Black and White Christmas

We located some more photographs that show Perry County Christmas decorations.  As I look at these photos, I cannot help but think that the absence of the technology to produce color photographs really doesn’t do the Christmas season justice.  Normally, I love looking at the old black and white photos.  They add a sense of antiquity to the scenes they display.  However, the Christmas season, maybe more than any other season, is a season filled with color, and the black and white pictures just seem to fall so short in the effort to portray this festive season.

christmas-tree-german

  • I am not an expert in the German language.  Maybe our friend, Lutz Backmann, in Saxony can tell us what the message says.
  • I am fascinated by the ladder structure on the right of the tree.  Could it be a depiction of Jacob’s Ladder?
  • The shades on the window might be evidence of a tradition I have heard about.  I have been told that many families would not let their children see their Christmas tree until they came home from the Christmas Eve service at church.  The parlor where the tree was located would have its door shut, and children would be strictly forbidden from entering that room.  Shades would even be put on the windows to keep curious children from peeking in through the windows from the outside to see the Christmas tree and the presents under it.

christmas-tree-toys

  • This tree certainly gives me the impression that someone went out in the woods to find it.  It does not have what we now would consider the typical triangular shape.  It also has much longer needles than what most of today’s trees have.
  • The toys under the tree are fascinating.  And as was pointed out in a previous blog, we find animal figurines inside a fence…..this time a split-rail fence.
  • There are plenty of angels in this tree, and we also see that some popcorn had been strung to help decorate this tree.
  • Forget the Christmas decorations for a moment.  The combination of patterns on the floor, wall, and ceiling are incredible.  Here is a case where I might be happy that I don’t see the color combinations that must have been visible in that room all year long.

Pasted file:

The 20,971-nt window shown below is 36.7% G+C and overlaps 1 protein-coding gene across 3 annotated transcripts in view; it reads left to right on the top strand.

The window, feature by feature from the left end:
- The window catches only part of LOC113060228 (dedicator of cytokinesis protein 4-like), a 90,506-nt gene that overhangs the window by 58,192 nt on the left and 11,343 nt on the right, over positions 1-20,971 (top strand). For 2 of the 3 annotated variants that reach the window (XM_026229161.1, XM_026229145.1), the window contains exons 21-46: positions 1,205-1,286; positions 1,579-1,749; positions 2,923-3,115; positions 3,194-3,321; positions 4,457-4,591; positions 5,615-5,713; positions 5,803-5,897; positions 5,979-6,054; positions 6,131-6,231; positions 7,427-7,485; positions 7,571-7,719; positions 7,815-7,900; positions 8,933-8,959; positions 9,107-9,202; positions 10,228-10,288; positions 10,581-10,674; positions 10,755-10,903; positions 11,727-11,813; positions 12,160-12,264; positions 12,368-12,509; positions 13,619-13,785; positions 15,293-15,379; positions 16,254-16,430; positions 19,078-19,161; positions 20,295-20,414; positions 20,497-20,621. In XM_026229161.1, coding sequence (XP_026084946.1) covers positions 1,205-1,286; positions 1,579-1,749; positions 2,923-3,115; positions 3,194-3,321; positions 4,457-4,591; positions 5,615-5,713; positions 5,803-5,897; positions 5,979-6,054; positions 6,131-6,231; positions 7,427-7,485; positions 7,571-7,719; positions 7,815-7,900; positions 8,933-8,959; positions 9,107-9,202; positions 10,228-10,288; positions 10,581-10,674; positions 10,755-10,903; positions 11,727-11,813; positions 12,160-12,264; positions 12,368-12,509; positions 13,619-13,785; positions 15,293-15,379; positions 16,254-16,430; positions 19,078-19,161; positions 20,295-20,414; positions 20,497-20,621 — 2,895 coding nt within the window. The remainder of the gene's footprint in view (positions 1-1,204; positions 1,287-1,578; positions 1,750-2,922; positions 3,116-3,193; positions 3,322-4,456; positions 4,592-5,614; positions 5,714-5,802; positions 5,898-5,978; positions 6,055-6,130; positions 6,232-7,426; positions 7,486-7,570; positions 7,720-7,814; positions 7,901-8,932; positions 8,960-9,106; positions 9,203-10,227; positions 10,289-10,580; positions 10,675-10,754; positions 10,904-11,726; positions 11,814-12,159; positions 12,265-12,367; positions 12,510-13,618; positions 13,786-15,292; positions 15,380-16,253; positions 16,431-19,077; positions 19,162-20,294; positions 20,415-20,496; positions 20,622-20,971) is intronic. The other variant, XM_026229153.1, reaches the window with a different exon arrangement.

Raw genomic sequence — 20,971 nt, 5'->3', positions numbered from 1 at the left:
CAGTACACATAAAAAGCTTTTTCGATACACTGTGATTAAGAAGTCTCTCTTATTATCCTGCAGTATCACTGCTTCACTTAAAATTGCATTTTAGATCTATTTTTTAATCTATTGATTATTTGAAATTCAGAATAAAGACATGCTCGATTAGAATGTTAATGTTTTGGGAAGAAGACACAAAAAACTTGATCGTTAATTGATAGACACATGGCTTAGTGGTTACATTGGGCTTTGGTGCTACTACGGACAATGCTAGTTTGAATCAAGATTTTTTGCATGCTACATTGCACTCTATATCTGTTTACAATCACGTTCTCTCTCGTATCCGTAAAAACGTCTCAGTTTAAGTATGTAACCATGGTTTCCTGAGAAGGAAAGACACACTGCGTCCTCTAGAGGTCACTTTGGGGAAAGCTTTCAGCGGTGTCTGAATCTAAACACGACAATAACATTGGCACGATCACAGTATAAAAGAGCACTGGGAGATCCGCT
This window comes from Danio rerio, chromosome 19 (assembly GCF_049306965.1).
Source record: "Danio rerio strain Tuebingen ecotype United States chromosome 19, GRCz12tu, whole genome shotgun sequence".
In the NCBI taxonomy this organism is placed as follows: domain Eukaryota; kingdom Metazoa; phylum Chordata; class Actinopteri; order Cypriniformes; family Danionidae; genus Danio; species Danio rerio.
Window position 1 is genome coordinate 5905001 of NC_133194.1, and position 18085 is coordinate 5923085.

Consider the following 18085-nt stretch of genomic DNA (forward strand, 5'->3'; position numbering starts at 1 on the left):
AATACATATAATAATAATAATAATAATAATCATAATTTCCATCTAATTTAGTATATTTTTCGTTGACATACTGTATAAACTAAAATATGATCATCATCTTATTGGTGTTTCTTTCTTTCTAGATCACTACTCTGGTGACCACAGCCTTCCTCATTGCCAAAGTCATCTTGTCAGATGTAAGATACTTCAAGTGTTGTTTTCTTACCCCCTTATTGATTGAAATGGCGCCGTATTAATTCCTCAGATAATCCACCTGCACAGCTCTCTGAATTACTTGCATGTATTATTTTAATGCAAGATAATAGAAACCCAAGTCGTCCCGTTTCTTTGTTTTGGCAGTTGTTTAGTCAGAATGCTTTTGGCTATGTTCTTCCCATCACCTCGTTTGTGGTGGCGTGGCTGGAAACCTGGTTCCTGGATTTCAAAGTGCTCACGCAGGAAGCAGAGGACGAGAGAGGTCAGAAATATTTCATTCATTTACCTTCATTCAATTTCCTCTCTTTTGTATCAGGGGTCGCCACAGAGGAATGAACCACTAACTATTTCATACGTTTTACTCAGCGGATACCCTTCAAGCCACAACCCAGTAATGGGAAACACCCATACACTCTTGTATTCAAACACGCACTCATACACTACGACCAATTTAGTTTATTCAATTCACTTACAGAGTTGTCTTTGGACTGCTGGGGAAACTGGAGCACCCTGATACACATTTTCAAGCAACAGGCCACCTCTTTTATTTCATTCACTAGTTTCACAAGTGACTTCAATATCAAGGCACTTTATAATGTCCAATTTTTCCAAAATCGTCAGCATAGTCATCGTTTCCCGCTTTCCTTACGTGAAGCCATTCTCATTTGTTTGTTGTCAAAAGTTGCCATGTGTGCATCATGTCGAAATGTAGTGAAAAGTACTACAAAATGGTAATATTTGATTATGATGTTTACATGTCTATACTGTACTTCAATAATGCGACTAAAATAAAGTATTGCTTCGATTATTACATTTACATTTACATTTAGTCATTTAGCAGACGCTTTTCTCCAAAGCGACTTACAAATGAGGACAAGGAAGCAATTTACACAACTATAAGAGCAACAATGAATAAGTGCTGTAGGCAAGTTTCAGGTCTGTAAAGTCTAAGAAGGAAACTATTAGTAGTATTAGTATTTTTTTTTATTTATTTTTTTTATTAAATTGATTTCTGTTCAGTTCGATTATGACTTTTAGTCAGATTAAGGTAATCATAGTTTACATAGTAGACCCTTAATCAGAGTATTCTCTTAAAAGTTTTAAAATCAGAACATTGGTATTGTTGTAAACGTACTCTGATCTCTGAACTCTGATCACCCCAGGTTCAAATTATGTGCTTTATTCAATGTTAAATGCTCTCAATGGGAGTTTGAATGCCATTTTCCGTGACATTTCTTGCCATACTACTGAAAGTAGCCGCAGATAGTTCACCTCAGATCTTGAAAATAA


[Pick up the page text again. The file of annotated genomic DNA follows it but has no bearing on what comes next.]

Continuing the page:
christmas-tree-stand

  • Once again, under the tree, we see here another wonderful fenced-in display of a little village with sheep grazing on a hillside outside the town.
  • The Christmas tree stand is quite ornate.
  • Compared to the tree stand, the tree topper seems rather small and insignificant.  You should come in to our museum and see the many varieties of tree toppers we have in our Christmas display.

And then there is this photo which is said to be of Santa:

santa-tif

Now that is just plain spooky, especially in black and white.  I am at a loss for words.

Our museum would love to have more photos of how people in East Perry County decorated for Christmas in days past.  We would especially like to see any photos of how businesses in town may have decorated the exteriors of their stores.  If you have any of these photos, stop by the museum.  We can quickly have them scanned.  That way you can continue to keep those photos, and the museum can better carry out its mission of preserving our past.

I figure you need a little color in this post, so I am posting the video we have produced to promote our Christmas display at the museum.

This Thursday and Friday, our museum is part of the Christmas Country Church Tour.  You can find out more about this event by visiting their Facebook page, or you can contact the Perryville Area Chamber of Commerce (573-547-6062) to get more details. On those days, we will be open until 9 p.m.

Our Christmas display will be up until January 15th.

 

 

 


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